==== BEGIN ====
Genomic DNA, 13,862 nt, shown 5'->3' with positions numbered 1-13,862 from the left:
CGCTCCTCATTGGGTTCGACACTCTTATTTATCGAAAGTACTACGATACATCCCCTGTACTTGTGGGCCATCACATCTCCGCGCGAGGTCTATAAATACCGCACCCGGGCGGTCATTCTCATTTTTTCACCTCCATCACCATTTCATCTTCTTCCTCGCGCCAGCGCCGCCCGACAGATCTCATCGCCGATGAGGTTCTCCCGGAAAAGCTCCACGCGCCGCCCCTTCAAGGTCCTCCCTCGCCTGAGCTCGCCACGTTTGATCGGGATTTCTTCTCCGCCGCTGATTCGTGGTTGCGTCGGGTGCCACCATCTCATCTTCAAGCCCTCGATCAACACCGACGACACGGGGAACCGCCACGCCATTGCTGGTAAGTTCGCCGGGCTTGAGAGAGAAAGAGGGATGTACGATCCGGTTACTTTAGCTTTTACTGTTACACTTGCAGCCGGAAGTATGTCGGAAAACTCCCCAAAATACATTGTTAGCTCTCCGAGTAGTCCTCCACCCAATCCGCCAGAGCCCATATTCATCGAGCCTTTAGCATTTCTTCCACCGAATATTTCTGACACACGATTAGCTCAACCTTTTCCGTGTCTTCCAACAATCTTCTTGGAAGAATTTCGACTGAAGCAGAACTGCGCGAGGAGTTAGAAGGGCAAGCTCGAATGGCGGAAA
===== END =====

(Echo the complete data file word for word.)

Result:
Genomic DNA, 13,862 nt, shown 5'->3' with positions numbered 1-13,862 from the left:
CGCTCCTCATTGGGTTCGACACTCTTATTTATCGAAAGTACTACGATACATCCCCTGTACTTGTGGGCCATCACATCTCCGCGCGAGGTCTATAAATACCGCACCCGGGCGGTCATTCTCATTTTTTCACCTCCATCACCATTTCATCTTCTTCCTCGCGCCAGCGCCGCCCGACAGATCTCATCGCCGATGAGGTTCTCCCGGAAAAGCTCCACGCGCCGCCCCTTCAAGGTCCTCCCTCGCCTGAGCTCGCCACGTTTGATCGGGATTTCTTCTCCGCCGCTGATTCGTGGTTGCGTCGGGTGCCACCATCTCATCTTCAAGCCCTCGATCAACACCGACGACACGGGGAACCGCCACGCCATTGCTGGTAAGTTCGCCGGGCTTGAGAGAGAAAGAGGGATGTACGATCCGGTTACTTTAGCTTTTACTGTTACACTTGCAGCCGGAAGTATGTCGGAAAACTCCCCAAAATACATTGTTAGCTCTCCGAGTAGTCCTCCACCCAATCCGCCAGAGCCCATATTCATCGAGCCTTTAGCATTTCTTCCACCGAATATTTCTGACACACGATTAGCTCAACCTTTTCCGTGTCTTCCAACAATCTTCTTGGAAGAATTTCGACTGAAGCAGAACTGCGCGAGGAGTTAGAAGGGCAAGCTCGAATGGCGGAAA